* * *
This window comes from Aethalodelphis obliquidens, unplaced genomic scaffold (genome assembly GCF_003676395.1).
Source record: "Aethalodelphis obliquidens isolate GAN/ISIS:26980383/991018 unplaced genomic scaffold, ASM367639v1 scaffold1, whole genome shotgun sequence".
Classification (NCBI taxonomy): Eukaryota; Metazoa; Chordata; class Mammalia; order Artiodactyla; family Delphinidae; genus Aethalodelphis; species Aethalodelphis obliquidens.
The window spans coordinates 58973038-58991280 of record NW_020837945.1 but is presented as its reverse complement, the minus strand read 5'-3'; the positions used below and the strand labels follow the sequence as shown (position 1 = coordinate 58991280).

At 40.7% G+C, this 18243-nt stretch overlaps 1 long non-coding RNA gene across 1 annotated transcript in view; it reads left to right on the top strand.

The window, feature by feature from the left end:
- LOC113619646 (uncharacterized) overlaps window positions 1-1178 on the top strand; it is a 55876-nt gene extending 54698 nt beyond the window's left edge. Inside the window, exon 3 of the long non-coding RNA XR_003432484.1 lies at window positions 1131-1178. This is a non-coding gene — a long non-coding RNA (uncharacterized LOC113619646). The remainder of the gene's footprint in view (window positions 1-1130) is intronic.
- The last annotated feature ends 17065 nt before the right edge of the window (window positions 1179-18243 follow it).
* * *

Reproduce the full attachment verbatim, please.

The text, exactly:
This window comes from Aethalodelphis obliquidens, unplaced genomic scaffold (genome assembly GCF_003676395.1).
Source record: "Aethalodelphis obliquidens isolate GAN/ISIS:26980383/991018 unplaced genomic scaffold, ASM367639v1 scaffold1, whole genome shotgun sequence".
Classification (NCBI taxonomy): Eukaryota; Metazoa; Chordata; class Mammalia; order Artiodactyla; family Delphinidae; genus Aethalodelphis; species Aethalodelphis obliquidens.
The window spans coordinates 58973038-58991280 of record NW_020837945.1 but is presented as its reverse complement, the minus strand read 5'-3'; the positions used below and the strand labels follow the sequence as shown (position 1 = coordinate 58991280).

At 40.7% G+C, this 18243-nt stretch overlaps 1 long non-coding RNA gene across 1 annotated transcript in view; it reads left to right on the top strand.

The window, feature by feature from the left end:
- LOC113619646 (uncharacterized) overlaps window positions 1-1178 on the top strand; it is a 55876-nt gene extending 54698 nt beyond the window's left edge. Inside the window, exon 3 of the long non-coding RNA XR_003432484.1 lies at window positions 1131-1178. This is a non-coding gene — a long non-coding RNA (uncharacterized LOC113619646). The remainder of the gene's footprint in view (window positions 1-1130) is intronic.
- The last annotated feature ends 17065 nt before the right edge of the window (window positions 1179-18243 follow it).